I'm trying to understand this. Of course, as a new member of the procedure and House affairs committee, I'm not aware of how things have been done historically, so I appreciate your bringing this to our attention.
I'm wondering if I could get clarity around the usual practice. If we invite someone to participate in a meeting, will it set a standard that other people from other countries who come feel concerned that they weren't invited to a formal meeting of the committee?
I want to again bring forward the item of business we were dealing with at the last meeting.
As I recall, where we finished up was that Mr. Therrien had indicated he believed he would be in a conflict of interest by participating in that debate and voting on that motion. Ms. Blaney then indicated she wasn't certain, but it seemed she was concerned that she may be in a conflict of interest.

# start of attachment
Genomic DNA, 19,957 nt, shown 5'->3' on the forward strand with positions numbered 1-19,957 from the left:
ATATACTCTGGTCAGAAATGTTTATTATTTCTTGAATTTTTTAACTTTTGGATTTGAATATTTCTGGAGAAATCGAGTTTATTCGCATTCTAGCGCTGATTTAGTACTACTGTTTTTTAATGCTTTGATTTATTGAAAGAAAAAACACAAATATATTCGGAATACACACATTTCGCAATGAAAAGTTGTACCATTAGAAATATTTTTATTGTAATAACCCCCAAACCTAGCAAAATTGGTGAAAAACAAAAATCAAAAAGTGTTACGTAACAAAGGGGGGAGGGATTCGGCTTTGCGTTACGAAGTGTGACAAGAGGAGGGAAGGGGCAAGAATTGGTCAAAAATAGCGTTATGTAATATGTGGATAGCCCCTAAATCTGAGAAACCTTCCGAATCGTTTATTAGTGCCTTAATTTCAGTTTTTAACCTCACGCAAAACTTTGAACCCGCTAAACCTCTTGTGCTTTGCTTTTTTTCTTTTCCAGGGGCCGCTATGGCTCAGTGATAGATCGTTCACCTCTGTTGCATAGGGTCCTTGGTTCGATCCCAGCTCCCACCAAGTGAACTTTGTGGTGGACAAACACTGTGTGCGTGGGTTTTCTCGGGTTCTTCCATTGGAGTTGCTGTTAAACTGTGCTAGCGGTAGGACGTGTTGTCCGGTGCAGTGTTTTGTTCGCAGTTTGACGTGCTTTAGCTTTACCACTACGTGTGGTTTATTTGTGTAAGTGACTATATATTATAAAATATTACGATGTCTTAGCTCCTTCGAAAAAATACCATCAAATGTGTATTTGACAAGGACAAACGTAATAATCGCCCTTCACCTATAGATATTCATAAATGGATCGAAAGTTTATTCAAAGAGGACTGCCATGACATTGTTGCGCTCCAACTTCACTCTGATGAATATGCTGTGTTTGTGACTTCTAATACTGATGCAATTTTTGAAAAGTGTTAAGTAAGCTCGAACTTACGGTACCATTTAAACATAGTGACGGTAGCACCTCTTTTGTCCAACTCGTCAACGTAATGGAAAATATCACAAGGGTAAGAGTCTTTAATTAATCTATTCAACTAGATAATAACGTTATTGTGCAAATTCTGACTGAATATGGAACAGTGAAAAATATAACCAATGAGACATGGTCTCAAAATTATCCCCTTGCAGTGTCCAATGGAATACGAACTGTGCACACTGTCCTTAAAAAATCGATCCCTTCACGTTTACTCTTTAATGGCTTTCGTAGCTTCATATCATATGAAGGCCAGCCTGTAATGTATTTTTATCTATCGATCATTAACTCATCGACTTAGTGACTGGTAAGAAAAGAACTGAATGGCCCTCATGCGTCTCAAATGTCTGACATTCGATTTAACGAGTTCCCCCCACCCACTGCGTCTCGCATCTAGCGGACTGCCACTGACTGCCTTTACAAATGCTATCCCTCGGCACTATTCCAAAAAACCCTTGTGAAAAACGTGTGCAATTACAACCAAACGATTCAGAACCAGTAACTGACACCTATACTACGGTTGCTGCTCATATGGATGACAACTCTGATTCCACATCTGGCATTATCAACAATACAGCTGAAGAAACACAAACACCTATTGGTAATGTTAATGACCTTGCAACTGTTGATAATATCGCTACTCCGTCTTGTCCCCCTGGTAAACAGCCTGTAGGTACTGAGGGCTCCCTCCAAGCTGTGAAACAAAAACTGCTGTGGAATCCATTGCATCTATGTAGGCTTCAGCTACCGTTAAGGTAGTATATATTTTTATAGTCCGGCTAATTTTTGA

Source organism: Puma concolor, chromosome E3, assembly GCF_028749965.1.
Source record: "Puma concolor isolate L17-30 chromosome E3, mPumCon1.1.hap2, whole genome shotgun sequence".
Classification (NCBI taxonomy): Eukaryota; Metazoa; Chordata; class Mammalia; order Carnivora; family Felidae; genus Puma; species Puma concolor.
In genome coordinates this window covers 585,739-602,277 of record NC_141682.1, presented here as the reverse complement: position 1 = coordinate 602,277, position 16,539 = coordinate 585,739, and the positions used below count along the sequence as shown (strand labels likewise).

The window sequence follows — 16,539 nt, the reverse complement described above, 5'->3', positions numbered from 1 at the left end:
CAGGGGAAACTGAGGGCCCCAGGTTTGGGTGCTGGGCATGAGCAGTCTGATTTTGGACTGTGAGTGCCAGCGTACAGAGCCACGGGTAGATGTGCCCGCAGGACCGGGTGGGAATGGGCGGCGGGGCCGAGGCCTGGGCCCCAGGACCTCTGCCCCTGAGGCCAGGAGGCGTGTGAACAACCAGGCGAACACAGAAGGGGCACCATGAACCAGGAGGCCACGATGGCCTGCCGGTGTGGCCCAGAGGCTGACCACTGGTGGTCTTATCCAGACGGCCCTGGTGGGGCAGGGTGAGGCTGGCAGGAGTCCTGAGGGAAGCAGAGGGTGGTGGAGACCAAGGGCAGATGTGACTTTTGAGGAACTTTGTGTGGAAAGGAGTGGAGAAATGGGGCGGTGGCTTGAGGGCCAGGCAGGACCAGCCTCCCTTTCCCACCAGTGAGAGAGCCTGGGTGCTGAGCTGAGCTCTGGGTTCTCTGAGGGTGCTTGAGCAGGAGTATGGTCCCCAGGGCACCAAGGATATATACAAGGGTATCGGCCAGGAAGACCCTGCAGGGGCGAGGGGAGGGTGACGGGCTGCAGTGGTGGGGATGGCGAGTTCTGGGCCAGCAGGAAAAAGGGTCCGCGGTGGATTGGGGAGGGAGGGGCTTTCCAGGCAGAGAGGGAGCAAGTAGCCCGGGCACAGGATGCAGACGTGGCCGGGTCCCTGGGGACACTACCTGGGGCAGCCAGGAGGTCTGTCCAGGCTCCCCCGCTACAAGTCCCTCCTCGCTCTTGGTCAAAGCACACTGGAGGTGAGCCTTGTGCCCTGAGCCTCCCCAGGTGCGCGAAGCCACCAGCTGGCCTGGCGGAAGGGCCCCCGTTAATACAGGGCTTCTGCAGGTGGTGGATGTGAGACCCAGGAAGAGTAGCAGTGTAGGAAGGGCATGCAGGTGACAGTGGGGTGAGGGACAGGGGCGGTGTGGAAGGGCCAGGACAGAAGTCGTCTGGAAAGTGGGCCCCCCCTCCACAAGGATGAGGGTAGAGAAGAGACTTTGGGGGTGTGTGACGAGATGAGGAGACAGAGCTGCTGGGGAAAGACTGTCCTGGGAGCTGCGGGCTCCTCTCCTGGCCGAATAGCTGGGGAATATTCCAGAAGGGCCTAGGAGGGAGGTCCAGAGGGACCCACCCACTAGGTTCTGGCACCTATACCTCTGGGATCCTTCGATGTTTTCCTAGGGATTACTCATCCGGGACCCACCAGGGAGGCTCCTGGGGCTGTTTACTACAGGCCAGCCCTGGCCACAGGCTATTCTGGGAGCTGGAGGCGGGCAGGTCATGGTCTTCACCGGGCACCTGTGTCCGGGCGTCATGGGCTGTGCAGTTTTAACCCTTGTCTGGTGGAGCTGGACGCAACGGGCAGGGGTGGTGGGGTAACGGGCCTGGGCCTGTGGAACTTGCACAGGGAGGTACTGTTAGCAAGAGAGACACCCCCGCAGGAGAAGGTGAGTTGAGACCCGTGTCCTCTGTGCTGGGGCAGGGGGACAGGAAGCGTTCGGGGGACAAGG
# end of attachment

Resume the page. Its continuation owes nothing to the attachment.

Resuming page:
I believe we made a decision to adjourn the debate at that time to allow some time for her and others to determine whether in fact that conflict of interest exists.
I just thought I'd bring this forward to see if there has been any update that can be provided on where we stand with that, and where members stand in terms of their potential conflicts of interest.
In the absence of there being consensus, a majority vote could bring it back on the floor. If the committee agreed to just bring it back, then we would just be bringing it back, but it seemed like heads were nodding in different directions. Therefore, we need a formal vote to be taken.